"The River" Review: "No Me Gusta Being Scared"
Most of the first hour of ABC's new drama "The River" plays out quite similarly to this:
Simply substitute a boat for the plane and the jungles of a South Pacific island to South America's Amazon. It even has its own Smoke Monster. Well, kind of. But by the second episode of the Steven Spielberg-produced series, things go from creepily familiar to full-blown "Oh F**k That's Not Cool." It is "Lost" meets Paranormal Activity. (No surprise, then, that one of its creators and executive producers, Oren Peli, created Paranormal Activity, and another EP, Jason Blum, was in on Paranormal Activity 1, 2 and 3.) The suspenseful moments include not only mysterious monsters that fling unsuspecting bystanders to their death but evil spirits, magic, possession, ghosts and a tree adorned with hundreds of baby dolls that may or may not flicker their eyelids open as one walks past. Not cool.
Where "Lost," in its early years, settled for vague mysteries, "The River" is upping the ante and incorporating even more supernatural twists. For the most part, it works. "The River," using the found-footage approach, is strange and unsettling, happier to dwell in creepier realms. Toward the end of its second hour, however, it goes a bit too far, losing its building tension in absurdity. And interestingly, that is mostly what happened to "Lost" in its later years. Sometimes, answers are better left undiscovered. Perhaps it isn't fair to begin with the "Lost" comparisons, but at this point in television's history, so much of what we see is a regurgitation of past hits, few projects are great enough to stand on their own without mention of predecessors. "The River" is good, full of intense moments and high production value. But it's also a mixed bag of gimmicks we've already seen.
This "found footage" chronicles a team looking for Dr. Emmet Cole (Bruce Greenwood), who hosted the TV show "The Undiscovered Country" for 22 years, chronicling the world's hidden places and inhabitants. He and a cameraman have been missing in the Amazon for 6 months and are presumed dead, but Cole's wife, Tess (Leslie Hope), is determined to keep searching. The network behind "Country" will pay for the search as long as it can be filmed and Cole's semi-estranged son, Lincoln (Joe Anderson), comes along. Off they go, along with show producer Clark Quietly (Paul Blackthorne); cameramen A.J. Poulain (Shaun Parkes) and Sammy (Jeff Galfer); mechanic Emilio Valenzuela (Daniel Zacapa) and his daughter, Jahel (Paulina Gaitan); security man Kurt Brynildson (Thomas Kretschmann); and Linda Landry (Eloise Mumford), the daughter of the missing cameraman.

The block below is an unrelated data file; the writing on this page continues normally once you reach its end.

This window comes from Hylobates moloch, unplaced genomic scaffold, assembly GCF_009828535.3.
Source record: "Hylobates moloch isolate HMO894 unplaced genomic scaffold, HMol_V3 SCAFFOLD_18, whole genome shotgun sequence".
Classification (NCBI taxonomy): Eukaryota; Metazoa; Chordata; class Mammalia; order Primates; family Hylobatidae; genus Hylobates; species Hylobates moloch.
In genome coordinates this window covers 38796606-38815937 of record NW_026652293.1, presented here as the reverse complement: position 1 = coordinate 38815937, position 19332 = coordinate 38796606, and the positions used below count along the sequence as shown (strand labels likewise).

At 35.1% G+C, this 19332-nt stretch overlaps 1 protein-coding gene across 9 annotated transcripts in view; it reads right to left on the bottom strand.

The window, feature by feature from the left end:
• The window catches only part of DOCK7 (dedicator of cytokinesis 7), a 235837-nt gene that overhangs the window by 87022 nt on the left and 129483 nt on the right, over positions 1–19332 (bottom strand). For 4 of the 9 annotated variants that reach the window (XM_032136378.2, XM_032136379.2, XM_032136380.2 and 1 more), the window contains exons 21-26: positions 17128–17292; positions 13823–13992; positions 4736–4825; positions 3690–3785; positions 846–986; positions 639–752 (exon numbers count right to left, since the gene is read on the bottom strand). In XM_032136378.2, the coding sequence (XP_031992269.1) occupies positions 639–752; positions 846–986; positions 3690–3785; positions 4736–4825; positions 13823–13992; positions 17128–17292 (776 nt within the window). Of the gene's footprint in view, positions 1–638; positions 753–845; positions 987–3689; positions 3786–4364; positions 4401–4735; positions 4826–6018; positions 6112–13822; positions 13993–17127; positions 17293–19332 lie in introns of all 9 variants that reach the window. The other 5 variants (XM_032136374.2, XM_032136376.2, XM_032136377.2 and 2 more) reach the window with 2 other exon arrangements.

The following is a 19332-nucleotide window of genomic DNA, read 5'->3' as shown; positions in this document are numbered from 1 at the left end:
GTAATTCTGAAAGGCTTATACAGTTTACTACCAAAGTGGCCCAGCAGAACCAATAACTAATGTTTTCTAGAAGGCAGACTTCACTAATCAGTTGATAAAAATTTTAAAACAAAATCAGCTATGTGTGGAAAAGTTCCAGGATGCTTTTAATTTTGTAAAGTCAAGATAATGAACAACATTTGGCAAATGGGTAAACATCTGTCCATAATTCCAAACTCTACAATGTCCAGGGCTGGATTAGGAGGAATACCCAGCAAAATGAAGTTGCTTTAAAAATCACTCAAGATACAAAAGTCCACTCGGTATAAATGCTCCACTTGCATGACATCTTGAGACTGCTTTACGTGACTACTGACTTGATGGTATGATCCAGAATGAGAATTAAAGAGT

Because of "Country," A.J., Sammy and sometimes Clark are always rolling, capturing the footage that is presumably found down the line, though we don't know under what circumstances. (Why is found footage such a trend? By letting us know from the beginning that this footage will be "found" by others, can we not assume its original owners will lose it somehow, or die alongside it? Isn't that kind of a spoiler?) The goal of the searchers is to track Cole's beacon signal, which suddenly went off 6 months into his disappearance, and later to find his boat, the Magus, which is equipped with countless cameras thanks to "The Undiscovered Country." What is captured on those is included with the found footage, as are scenes from old "Country" episodes and personal tapes recorded by Cole during his adventures. All of these footage sources work for the most part, presenting the tale from awkward angles and through shaky chase scenes, although whoever had to theoretically cull through this footage and edit it together deserves a medal. Scenes featuring footage from the boat's cameras are where the Paranormal Activity similarities come into play, and the effect works well.
Naturally, everyone on the search team has his or her own motives for wanting to find Cole or help his family find him, reasons hinted at in the premiere. Tess, as Lincoln guesses, may be motivated by guilt as much as love for finding her husband, who uncharacteristically left her behind on his last trip. Lincoln, who has his own issues with having grown up on the TV screen for the world to see, assumes she had an affair. Whatever her reasons, she is steadfast in believing Cole is alive and reachable, no matter what kind of darkness lurks in the rainforest. Jahel, who can converse with spirits and senses danger ahead, tries to warn the crew against the search, but it's useless. They all barrel forward down the river and to the Magus, where they unleash the first of many entities out to kill them. It doesn't take long for one of them to bite it (sorry, Sammy), and thanks to Cole's personal tapes, they learn he was out to discover real magic, not just the generic magic he always discussed on "Country." He got himself into a supernatural mess, and now his family and crew are in it, too.
There's a striking lack of incredulity among the characters as they are faced with the unexplainable, from hands that reach out from the river to grab Tess to those damned baby dolls that move of their own accord. Perhaps they, too, watched "Lost" and are open to trippy things happening in jungles. "The River" is indeed filled with unsettling twists -- viewers will either scream or groan at them depending on their personal horror tastes. If you bought The Blair Witch Project hook, line and sinker when it premiered in 1999, then you'll likely appreciate this new drama. But "The River" writers can learn from Witch, just as it can learn from the many other thrillers it emulates: Don't be so concerned with explanations. The more we don't know, the better.
Sarah Carlson does not gusta being scared, either. She lives in Texas.